Posted by: billpurdue | September 26, 2011

Alan and Debo

I’ve picked up a couple of very enjoyable reads in the last week or two: Alan Bennett’s Smut: two unseemly stories [Faber/Profile £12.00 9781846685255] and Wait for Me! : Memoirs of the youngest Mitford Sister [Murray, £20 9781848541900] by Deborah Devonshire.

The first book consists of two short stories “The Greening of Mrs Donaldson” and “The Shielding of Mrs Forbes”. In the first, Mrs Donaldson, whose husband has recently died, volunteers as a “proto-patient” at the hospital in order to help train student doctors and nurses. She also decides to take in student lodgers, much to the annoyance of her daughter. Her lodgers, being behind with the rent, hit upon a novel way of paying the arrears, which has unforeseen consequences.

The second story is as much about Mrs Forbes as it is about her son Graham. She can’t help being disappointed in Graham’s choice of a future wife – not very good looking and a few years older than him. After the marriage, Graham thinks he can carry on with his sex life in just the same way as he did when he was single and ends up getting into spot of bother. His wife, Betty, has more gumption than he gives her credit for, as she skilfully manages the situation to her own advantage.

I have always enjoyed reading Alan Bennet’s stories and his other prose and these two stories were no exception. As regards the “smutty” subject matter of these stories, there is nothing to worry about. Alan Bennett’s treatment of the subject is as delicate and tasteful as you would expect from him

Wait for Me!…..

…. is the title of the memoirs of Deborah Devonshire – Debo to her friends – in which she tells of episodes in her very busy life right from the moment she was born on 31st March 1920 in Kensington. The family soon moved to Asthall Manor in the Cotswolds and seem to have had several moves according to the fluctuation of their fortunes. In this wide ranging autobiographical book, she writes as much about her sisters and her parents as about herself.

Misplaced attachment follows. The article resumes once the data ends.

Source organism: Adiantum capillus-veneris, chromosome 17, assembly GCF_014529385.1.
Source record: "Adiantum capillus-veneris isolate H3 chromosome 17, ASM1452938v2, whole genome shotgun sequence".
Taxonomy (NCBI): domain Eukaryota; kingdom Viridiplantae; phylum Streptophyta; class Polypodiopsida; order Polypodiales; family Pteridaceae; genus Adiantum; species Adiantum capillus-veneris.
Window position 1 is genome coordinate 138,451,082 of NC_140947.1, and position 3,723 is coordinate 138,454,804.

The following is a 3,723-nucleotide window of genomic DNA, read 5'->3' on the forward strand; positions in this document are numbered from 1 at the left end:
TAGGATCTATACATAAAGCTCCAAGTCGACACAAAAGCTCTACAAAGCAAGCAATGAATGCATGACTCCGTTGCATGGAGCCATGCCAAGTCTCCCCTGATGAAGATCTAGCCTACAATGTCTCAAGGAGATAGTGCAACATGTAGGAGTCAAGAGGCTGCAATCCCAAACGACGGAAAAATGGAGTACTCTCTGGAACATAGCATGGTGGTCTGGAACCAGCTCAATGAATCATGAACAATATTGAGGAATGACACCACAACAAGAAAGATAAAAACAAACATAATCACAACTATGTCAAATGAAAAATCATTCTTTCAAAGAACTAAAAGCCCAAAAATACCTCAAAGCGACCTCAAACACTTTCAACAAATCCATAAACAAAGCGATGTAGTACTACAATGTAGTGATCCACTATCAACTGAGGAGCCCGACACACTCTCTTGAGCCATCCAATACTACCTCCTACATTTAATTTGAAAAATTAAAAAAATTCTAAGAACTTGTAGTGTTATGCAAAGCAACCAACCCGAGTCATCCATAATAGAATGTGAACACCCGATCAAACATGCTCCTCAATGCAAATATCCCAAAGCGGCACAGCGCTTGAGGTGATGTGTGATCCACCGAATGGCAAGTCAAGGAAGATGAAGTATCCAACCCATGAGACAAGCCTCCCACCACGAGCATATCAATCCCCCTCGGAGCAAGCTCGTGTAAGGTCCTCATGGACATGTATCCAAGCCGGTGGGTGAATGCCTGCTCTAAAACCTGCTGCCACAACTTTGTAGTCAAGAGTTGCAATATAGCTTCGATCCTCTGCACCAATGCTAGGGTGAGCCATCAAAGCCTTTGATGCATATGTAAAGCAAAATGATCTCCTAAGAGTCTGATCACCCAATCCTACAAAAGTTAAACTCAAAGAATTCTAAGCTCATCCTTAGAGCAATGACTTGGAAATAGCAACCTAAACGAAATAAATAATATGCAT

The book begins with a short foreword explaining the many nicknames which Debo and her sisters used for members of the family and others. Mother and Father were Muv and Farve. Debo herself was called Stubby by her parents because of her short fat legs. I thought it might be difficult to remember all the nicknames when reading further in the book, but I needn’t have worried.

There have been many memorable moments in Debo’s life and the lives of her sisters: taking tea with Hitler, the time when President Kennedy toured Chatsworth House with members of the public looking on in amazement , her sister Diana’s marriage to Oswald Mosley , Unity’s attempted suicide and Debo’s experiences as a government minister’s wife and of course “living above the shop” – managing Chatsworth House and its gardens.

This is a fascinating book: Debo tells of so many memorable episodes in her life, that some of the events are only described briefly and you are left thinking that you might have liked to know more about them. That said, it is a real page turner, except perhaps when she reaches the stage when she is in charge of the running of Chatsworth, which is a bit of an anticlimax after what she has written up to then, though still interesting. I would certainly recommend it.

I’m now reading: Good Time Charleys by Mansfield’s own Roy Bainton. I’ll be commenting on that next time.

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